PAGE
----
Sergeant major (fish)
|Sergeant fish near Paraty, Brazil|
This article relies largely or entirely on a single source. (December 2014)
Distribution and habitat
Abudefduf saxatilis is found in the Atlantic Ocean. Populations in the western part of the Atlantic Ocean are found from the north eastern coast of the United States south to the Gulf of Mexico, the Bahamas, islands around the Caribbean Sea, the eastern coast of Central and South America all the way to Uruguay. In the eastern Atlantic Ocean, they are found from Portugal, Azores, the Canary Islands, Cape Verde, and western Africa. Juveniles are common in tide pools while adults are found over coral reefs. Sergeant majors are found at depths of 0 to 40 metres (0 to 131 ft). They inhabit tropical and subtropical locations.
Adults can grow up to 22.9 centimetres (9.0 in) at maximum length. Normally, they would grow up to 15 centimetres (5.9 in). The largest recorded specimen weighed had a weight of up to 200 grams (7.1 oz). Abudefduf saxatilis has 13 dorsal spines, 12 to 13 dorsal soft rays, 2 anal spines, and 10 to 12 anal soft rays. This fish is white with a yellow top. It has 5 vertical stripes which are black. A faint sixth stripe might be present on the caudal peduncle. Adult males have a more bluish coloration and its stripes are less visible. There is a dark spot around its pectoral fin.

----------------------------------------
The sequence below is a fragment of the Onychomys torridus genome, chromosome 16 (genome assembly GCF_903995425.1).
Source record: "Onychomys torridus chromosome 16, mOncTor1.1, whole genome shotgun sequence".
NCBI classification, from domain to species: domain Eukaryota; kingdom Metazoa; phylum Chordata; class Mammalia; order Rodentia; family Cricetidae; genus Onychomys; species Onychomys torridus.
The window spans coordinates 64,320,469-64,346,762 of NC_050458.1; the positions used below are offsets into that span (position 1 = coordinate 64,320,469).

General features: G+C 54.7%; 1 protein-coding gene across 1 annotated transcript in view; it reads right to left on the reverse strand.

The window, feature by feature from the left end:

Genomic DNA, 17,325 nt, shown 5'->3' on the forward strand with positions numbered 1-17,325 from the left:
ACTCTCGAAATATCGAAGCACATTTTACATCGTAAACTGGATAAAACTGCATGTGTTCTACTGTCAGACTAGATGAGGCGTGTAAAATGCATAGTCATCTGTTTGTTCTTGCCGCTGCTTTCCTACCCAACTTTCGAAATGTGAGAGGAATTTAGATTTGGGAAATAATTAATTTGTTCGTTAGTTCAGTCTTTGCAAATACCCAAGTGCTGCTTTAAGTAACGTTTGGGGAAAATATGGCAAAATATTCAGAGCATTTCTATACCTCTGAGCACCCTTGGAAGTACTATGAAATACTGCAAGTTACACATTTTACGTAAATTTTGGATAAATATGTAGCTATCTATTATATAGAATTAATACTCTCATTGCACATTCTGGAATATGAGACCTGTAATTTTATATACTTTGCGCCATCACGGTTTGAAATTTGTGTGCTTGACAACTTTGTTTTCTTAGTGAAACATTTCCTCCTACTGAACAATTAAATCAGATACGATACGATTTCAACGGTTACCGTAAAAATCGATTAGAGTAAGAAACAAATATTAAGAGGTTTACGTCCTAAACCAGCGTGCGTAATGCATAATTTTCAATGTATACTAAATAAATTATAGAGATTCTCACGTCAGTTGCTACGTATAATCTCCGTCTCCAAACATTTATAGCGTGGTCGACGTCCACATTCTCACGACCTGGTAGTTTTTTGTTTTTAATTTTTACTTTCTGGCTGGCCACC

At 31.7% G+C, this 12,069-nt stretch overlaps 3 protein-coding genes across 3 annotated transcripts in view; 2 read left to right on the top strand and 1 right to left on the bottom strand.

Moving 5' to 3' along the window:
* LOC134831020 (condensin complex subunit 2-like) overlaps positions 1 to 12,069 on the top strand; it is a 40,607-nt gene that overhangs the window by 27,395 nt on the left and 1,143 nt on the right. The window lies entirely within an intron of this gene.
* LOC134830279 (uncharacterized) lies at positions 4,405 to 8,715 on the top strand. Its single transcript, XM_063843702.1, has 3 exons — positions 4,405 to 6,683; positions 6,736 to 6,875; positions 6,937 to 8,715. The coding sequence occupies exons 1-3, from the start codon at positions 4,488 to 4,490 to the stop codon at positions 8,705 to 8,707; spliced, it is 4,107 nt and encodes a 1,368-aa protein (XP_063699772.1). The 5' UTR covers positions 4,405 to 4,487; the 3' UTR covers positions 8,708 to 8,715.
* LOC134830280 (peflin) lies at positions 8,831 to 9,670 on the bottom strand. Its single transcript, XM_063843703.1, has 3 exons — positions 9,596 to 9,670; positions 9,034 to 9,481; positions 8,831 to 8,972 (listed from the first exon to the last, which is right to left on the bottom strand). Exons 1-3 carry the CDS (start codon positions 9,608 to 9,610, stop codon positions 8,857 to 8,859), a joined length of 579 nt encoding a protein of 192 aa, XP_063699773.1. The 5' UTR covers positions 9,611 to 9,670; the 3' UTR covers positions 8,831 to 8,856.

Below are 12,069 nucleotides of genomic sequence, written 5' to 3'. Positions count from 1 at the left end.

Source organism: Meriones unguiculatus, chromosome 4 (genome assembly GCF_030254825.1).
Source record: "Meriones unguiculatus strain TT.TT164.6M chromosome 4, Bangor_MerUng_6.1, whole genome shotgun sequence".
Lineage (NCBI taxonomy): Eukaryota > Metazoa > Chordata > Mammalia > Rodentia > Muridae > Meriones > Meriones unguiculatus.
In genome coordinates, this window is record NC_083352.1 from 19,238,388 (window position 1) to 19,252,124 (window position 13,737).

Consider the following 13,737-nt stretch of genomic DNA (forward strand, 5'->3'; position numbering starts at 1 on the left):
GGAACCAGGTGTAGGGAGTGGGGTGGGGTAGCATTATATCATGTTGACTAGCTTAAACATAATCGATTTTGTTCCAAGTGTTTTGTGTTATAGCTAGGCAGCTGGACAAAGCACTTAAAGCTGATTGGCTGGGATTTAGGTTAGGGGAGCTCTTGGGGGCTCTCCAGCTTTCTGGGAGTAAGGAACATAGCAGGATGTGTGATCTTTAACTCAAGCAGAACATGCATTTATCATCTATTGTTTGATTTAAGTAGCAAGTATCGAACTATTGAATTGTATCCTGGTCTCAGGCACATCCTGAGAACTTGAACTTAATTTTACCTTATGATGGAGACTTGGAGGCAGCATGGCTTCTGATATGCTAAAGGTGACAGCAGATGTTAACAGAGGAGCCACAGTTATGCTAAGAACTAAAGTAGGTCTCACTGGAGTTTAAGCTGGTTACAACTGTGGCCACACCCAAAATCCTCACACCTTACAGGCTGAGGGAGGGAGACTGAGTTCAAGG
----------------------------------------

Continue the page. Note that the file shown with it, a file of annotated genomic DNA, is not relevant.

Individuals of this species form aggregations of about several hundreds of individuals. Sometimes, they get cleaned of parasites by fish species such as gobies in the genus Gobiosoma, Bodianus rufus, Elacatinus figaro, and Thalassoma noronhanum. Sergeant majors also clean green sea turtles with Acanthurus chirurgus and Acanthurus coeruleus.
In the aquarium
They are popular aquarium fish. Also in the ocean they have many friends.
Sergeant majors earn their name from its brightly striped sides, known as bars, which are reminiscent of the insignia of a military sergeant major.
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